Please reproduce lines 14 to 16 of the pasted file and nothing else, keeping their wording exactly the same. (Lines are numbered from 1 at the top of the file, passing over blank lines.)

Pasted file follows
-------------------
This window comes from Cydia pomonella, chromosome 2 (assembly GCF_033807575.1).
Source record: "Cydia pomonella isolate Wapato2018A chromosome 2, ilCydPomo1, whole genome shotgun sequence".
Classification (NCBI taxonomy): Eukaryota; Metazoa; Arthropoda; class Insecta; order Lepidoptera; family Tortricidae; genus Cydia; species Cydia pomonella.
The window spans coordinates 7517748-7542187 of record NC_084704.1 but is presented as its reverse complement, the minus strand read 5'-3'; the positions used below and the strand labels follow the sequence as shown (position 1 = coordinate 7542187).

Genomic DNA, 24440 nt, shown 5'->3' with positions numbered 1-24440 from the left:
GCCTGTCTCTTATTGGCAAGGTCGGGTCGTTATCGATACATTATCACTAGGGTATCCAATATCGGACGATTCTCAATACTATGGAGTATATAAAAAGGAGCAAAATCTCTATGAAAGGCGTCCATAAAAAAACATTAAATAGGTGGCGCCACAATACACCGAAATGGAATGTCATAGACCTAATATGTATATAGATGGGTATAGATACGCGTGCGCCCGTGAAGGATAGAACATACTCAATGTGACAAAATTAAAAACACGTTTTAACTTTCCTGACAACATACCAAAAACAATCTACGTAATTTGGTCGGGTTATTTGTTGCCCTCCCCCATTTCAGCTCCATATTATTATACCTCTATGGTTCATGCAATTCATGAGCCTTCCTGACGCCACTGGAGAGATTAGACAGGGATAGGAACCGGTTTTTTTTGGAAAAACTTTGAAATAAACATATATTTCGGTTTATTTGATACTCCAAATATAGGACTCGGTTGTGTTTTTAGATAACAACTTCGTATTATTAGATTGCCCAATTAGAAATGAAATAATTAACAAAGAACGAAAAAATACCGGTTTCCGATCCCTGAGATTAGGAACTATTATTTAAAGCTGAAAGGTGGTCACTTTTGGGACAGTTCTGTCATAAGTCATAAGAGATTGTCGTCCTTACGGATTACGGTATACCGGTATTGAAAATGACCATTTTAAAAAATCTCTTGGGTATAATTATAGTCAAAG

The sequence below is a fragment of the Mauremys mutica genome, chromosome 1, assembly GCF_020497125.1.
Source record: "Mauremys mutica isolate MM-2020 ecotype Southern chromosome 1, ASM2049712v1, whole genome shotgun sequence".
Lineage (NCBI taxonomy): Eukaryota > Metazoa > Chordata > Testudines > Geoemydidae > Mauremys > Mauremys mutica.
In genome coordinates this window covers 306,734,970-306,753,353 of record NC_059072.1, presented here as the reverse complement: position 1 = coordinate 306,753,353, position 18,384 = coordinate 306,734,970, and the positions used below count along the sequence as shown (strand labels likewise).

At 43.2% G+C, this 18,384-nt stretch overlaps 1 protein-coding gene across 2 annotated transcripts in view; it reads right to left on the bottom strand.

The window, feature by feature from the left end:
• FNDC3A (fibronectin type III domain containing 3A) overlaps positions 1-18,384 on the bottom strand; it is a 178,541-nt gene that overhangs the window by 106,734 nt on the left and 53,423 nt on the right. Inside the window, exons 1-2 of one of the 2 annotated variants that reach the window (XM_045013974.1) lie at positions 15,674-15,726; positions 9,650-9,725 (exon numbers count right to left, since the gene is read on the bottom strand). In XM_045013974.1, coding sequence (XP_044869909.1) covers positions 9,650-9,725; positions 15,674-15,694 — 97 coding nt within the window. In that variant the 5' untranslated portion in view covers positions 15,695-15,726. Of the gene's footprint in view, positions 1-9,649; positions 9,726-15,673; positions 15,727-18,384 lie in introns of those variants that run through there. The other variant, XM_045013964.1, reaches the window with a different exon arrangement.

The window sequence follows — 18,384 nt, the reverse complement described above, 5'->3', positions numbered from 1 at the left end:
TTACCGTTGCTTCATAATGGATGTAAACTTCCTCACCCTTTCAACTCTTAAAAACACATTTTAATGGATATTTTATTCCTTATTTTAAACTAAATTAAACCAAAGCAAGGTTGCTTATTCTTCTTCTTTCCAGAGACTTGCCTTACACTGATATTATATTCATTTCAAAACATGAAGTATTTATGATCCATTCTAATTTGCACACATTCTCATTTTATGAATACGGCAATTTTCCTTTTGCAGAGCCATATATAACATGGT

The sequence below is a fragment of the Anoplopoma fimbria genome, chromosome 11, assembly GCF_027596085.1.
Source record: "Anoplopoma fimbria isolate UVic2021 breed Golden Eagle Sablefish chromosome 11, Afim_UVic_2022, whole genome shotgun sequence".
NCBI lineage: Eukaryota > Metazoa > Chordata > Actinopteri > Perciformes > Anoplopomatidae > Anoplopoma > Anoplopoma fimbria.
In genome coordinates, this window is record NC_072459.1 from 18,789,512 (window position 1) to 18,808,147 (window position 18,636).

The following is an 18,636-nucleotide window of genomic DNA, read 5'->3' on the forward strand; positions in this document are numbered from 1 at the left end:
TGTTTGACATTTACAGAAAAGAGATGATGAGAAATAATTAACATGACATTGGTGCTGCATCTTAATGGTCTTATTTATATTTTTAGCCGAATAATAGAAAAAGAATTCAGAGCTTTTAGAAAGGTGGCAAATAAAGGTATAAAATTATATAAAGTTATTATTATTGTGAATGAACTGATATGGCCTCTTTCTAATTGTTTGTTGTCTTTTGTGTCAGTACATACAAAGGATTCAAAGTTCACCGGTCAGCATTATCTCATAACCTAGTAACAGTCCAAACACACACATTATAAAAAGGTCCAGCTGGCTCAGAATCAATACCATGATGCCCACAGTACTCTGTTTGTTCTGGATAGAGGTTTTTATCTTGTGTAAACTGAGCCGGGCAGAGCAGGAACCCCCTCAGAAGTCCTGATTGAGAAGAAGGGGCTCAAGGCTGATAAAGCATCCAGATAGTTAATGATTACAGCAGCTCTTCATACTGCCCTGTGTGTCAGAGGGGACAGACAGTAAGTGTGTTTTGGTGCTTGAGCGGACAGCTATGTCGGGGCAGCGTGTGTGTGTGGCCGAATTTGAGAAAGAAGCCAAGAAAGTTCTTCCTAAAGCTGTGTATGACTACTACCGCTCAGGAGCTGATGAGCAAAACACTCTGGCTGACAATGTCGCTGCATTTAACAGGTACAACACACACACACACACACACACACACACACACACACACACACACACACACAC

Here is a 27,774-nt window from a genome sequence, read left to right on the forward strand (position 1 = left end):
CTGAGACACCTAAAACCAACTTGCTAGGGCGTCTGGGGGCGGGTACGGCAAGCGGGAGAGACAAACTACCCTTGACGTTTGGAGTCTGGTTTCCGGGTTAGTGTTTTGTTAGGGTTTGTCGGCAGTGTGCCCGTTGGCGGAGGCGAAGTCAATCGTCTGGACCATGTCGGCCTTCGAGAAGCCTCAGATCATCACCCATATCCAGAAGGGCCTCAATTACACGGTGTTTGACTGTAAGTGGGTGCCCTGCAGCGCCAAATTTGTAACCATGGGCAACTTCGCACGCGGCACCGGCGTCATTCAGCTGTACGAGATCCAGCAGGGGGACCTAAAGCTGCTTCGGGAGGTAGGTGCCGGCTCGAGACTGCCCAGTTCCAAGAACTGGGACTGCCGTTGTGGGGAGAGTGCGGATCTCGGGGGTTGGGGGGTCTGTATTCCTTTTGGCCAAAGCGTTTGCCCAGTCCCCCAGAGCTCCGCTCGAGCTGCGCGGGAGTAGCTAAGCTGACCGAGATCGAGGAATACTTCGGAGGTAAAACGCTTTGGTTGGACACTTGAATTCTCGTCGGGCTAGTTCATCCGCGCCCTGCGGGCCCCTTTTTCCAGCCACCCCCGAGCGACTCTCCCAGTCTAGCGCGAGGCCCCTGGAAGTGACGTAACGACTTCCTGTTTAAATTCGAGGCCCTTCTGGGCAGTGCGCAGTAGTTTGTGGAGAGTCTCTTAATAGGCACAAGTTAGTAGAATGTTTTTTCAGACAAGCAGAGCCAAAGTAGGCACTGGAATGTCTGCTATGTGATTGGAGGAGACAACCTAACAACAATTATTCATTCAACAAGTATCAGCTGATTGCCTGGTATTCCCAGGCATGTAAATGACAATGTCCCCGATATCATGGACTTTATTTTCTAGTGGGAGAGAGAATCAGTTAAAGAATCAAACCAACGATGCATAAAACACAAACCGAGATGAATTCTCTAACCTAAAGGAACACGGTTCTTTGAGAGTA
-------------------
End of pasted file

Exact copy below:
The window sequence follows — 18,384 nt, the reverse complement described above, 5'->3', positions numbered from 1 at the left end:
TTACCGTTGCTTCATAATGGATGTAAACTTCCTCACCCTTTCAACTCTTAAAAACACATTTTAATGGATATTTTATTCCTTATTTTAAACTAAATTAAACCAAAGCAAGGTTGCTTATTCTTCTTCTTTCCAGAGACTTGCCTTACACTGATATTATATTCATTTCAAAACATGAAGTATTTATGATCCATTCTAATTTGCACACATTCTCATTTTATGAATACGGCAATTTTCCTTTTGCAGAGCCATATATAACATGGT

The sequence below is a fragment of the Anoplopoma fimbria genome, chromosome 11, assembly GCF_027596085.1.